strange_complex: (Dracula 1958 cloak)
[personal profile] strange_complex
Obviously I've watched this a few times before. I've done a 'proper' review of it here: LJ / DW, and I also recently read and reviewed the novelisation: LJ / DW. This watch, though, was with my sister during her recent visit. It was a logical follow-on from watching Dracula (1958) with her and her husband last Halloween (LJ / DW), in that this is the next entry in the series, she had never seen it before and I had seen it more than enough times a) to long to know what it might look like to fresh eyes and b) to be quite confident that I wouldn't miss anything crucial because someone was speaking to me during the film. I therefore encouraged her to tell me what she was making of it all as we went along, which she was very happy to do.

Three main things came of this. Firstly, although I think the screenplay does work quite hard to plant the suspicion that the Baroness might be a vampire (she arrives at night, everyone's scared of her, she doesn't eat anything at dinner), this wasn't enough to make my sister actually think she was one. Well before it was made explicit, she correctly surmised that her son was the vampire, and she was protecting / shielding him. I guess the trope of the sick / mad family member in the attic is too well ensconced - although it may also simply be that she knew because she'd already seen David Peel befanged, becloaked and snarling vampirically on the DVD title menu. Once you know he's definitely a vampire, it doesn't really make sense for his mother to be hiding him away if she is also one herself anyway.

Secondly, she remarked that Father Stepnik, the local priest, seemed to know all about vampires when he was telling his flock that the (unnamed) village girl can't be buried in the local churchyard because she is "not like all the rest", but then proceeds to be told all about them in his turn by Van Helsing. I don't think this is a 'plot hole', 'goof' or whatever - just the result of it being quite difficult to convey clearly that a character knows enough about vampires to know what they are but not enough to destroy them, coupled with the fact that Van Helsing needs to be given a lot of dialogue about vampires (and probably more than the specific character of Father Stepnik really needs) in order to establish his authority and inform the audience of the 'rules' for this film. Still an interesting observation, though.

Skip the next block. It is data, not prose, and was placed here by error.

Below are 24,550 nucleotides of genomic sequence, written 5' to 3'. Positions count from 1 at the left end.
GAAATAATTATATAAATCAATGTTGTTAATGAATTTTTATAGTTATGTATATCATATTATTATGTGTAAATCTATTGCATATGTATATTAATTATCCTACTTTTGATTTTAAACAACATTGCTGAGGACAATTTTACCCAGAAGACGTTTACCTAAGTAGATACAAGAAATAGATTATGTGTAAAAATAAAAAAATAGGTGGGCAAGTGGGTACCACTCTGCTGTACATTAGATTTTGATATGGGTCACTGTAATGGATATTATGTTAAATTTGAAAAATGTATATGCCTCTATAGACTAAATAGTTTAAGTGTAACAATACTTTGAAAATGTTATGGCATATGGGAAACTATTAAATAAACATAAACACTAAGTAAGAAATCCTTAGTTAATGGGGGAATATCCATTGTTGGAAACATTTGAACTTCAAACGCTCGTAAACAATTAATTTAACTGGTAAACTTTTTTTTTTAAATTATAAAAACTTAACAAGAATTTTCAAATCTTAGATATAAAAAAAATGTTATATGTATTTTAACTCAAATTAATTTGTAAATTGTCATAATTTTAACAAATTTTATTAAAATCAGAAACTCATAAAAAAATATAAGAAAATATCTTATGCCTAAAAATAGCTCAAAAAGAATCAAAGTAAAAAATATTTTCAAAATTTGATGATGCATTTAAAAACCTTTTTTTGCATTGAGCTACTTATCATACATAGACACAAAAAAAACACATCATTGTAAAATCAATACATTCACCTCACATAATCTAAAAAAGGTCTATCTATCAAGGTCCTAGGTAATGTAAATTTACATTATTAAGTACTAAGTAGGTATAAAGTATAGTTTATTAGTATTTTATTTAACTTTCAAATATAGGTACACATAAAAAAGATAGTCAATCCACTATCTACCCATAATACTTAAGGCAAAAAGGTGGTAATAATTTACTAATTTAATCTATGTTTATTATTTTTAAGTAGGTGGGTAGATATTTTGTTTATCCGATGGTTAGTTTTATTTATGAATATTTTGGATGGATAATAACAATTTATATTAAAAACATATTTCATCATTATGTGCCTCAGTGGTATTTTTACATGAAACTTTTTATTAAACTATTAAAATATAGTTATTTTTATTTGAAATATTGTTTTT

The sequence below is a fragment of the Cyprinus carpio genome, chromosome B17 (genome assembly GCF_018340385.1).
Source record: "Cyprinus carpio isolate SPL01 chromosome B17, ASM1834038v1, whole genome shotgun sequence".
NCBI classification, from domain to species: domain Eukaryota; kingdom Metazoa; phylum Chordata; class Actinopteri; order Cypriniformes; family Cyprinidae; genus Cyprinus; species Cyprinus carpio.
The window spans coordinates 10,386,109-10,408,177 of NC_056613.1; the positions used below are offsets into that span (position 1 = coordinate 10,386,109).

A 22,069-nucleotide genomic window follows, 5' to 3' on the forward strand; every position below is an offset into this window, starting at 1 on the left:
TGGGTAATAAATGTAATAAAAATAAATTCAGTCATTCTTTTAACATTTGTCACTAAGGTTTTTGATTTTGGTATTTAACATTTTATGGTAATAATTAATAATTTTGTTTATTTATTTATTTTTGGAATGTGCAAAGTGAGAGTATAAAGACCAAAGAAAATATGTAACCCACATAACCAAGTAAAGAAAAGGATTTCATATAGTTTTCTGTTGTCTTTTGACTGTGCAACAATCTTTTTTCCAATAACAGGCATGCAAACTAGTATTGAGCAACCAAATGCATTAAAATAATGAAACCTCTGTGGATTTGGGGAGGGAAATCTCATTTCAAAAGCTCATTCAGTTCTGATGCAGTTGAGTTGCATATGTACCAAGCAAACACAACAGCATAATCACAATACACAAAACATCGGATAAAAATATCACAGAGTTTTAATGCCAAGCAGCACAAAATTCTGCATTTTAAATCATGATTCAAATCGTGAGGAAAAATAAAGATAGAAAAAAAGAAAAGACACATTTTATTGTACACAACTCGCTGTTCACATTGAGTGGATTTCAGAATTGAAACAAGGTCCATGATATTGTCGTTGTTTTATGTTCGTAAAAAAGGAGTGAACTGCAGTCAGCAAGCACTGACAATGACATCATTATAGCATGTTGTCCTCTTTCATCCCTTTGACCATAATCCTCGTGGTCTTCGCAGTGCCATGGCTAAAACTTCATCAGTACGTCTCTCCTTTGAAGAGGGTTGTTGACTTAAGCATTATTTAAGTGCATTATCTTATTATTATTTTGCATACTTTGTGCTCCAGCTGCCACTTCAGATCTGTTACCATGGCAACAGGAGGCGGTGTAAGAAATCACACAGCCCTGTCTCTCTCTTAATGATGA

Thirdly, she was really quite surprised when Van Helsing got bitten towards the end of the film, and couldn't guess for a few minutes how on earth the story was going to turn that around. This was the point where I was most grateful for having her fresh eyes on the screen alongside mine, because I have for so long known how he deals with it, and have therefore come to see the bite as nothing much more than the necessary prelude to the real business with the brazier. But of course she's right - we should be shocked when Van Helsing, seemingly humanity's greatest defence against vampirism, falls victim to one, and presumably that's how the original audiences would have reacted. A helpful insight.

Always a pleasure to revisit this, and all the more so in company with my sister. I'll look forward to Prince of Darkness when she next comes to stay!
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